Big day for Mr Average
Palmerston North's Mr Average ratepayer Garry Buckman has made his debut in the city council debating chamber.
He made his submission on the council's draft long-term plan in the first of 14 sessions that began yesterday.
Familiar with his own themes about restricting rates rises and borrowing, he said he felt reasonably confident before the presentation – apart from facing intimidating questions from councillors.
"I'm not so good at speaking without notes, and you never know what you are going to be asked, and whether you can put together a coherent answer on the spot."
Living on a property with exactly the average city land value, Mr Buckman faces a $115-a-year rates rise unless the council trims back on the proposed overall 5.8 per cent increase.
He said it was becoming difficult for families facing rising living costs to find money for social activities.
As well as pruning the rates rise, he believes the council should not commit future generations to repaying loans on facilities it would be nice to have today.
So he has opposed projects such as the Esplanade aviary and conservatory rebuilding, the central bus terminal, and sealing more cycleways.
But he avidly supports the council providing more community housing and better supporting the arts and culture.
While confident with his notes in front of him, Mr Buckman said it became harder when councillors asked him questions. "There is always an agenda around those questions."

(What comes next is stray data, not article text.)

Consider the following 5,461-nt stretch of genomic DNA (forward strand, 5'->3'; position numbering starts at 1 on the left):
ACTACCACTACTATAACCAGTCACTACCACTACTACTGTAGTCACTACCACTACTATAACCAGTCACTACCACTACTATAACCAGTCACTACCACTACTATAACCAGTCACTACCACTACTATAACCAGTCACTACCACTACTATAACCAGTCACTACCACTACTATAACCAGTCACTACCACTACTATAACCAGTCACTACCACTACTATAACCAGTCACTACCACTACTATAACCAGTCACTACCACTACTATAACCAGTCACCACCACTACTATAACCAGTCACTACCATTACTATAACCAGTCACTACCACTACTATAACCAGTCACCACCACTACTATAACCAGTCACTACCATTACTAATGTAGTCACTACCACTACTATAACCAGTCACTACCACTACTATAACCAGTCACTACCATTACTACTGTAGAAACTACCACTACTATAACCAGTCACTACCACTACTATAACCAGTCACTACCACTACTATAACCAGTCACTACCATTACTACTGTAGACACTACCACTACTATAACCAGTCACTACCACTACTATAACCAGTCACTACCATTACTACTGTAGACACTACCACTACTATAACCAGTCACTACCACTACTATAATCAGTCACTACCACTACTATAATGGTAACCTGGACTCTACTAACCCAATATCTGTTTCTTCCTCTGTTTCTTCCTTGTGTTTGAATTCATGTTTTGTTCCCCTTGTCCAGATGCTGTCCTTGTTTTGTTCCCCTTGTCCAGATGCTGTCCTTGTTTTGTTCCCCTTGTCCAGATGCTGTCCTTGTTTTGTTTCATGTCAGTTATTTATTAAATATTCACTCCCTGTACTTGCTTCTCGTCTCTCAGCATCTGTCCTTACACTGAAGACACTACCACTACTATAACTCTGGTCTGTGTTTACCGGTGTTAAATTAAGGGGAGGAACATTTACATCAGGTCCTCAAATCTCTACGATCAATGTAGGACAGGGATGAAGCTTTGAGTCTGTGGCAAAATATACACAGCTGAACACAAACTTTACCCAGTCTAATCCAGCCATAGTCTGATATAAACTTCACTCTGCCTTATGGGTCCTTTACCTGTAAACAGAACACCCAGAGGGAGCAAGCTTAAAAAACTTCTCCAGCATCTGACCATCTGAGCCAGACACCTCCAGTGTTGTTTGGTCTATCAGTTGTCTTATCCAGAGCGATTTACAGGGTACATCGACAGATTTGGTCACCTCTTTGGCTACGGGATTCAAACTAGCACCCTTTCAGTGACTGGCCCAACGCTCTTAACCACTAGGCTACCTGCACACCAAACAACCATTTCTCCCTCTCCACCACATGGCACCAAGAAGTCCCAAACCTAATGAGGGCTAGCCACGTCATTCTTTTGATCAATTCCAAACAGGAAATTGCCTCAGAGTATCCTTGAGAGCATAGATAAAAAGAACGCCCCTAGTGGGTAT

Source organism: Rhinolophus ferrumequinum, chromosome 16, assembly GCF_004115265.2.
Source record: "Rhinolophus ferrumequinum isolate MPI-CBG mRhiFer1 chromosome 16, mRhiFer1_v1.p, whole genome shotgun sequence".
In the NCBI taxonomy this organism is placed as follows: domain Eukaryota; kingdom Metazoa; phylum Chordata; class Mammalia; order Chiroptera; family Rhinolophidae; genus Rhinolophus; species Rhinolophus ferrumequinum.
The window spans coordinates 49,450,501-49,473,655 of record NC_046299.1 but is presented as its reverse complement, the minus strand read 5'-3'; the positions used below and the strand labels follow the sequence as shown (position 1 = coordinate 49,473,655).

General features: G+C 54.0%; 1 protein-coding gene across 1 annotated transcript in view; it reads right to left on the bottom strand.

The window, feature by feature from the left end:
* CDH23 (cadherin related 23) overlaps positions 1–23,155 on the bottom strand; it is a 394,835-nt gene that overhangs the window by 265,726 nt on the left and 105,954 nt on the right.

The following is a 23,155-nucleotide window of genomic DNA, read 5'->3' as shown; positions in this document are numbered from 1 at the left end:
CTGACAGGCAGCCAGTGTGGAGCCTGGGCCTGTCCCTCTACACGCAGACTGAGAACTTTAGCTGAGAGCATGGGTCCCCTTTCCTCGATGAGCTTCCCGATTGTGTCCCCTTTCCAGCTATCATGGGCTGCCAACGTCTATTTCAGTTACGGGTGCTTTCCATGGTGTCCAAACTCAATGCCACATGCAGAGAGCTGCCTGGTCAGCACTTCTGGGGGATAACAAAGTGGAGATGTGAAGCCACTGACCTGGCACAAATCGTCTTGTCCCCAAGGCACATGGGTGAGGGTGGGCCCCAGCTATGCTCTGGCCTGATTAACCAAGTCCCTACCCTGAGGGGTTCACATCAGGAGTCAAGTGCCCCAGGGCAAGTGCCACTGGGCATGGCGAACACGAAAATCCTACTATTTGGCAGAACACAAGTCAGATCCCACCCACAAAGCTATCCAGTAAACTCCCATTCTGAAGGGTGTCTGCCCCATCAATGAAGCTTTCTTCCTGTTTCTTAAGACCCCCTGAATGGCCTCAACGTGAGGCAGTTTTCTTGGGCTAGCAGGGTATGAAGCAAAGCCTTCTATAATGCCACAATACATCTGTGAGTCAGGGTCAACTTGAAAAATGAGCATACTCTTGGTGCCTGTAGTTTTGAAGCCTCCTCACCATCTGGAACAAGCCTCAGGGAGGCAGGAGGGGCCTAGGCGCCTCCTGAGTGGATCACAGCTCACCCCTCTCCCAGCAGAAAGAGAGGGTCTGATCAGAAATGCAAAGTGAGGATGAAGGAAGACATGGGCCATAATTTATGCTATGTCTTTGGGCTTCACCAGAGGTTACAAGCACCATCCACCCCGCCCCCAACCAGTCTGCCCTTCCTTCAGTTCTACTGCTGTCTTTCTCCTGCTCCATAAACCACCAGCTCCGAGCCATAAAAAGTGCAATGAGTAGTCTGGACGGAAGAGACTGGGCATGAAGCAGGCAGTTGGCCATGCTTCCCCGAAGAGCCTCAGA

Councillor Chris Teo-Sherrell challenged him on why spending on the Esplanade and cycleways was not as valid as supporting arts and culture.
Mr Buckman said it was the difference between maintaining existing facilities, and new spending.
Cr Lew Findlay asked if he had added up how much the council intended to spend on cycling facilities in the next 10 years. Mr Buckman had not, but the answer is $3.5 million.
And Cr Jan Barnett asked him how the council could pay for extra community housing without borrowing.
"It was a bit of a trap, and was a little bit uncomfortable."
Next week councillors will hear from more than 100 of the 357 people who made submissions.
The most common issues raised are projects supporting the goal to become the best place to ride a bike. There are 64 submissions about sealed tracks along the Manawatu River, most in support, but with some concerns about the dangers for pedestrians as cyclists go faster and more quietly.
Projects that have drawn the most submissions include the Esplanade conservatory rebuild, the development of a wildlife rehabilitation aviary, the bus terminal, and skate park improvements.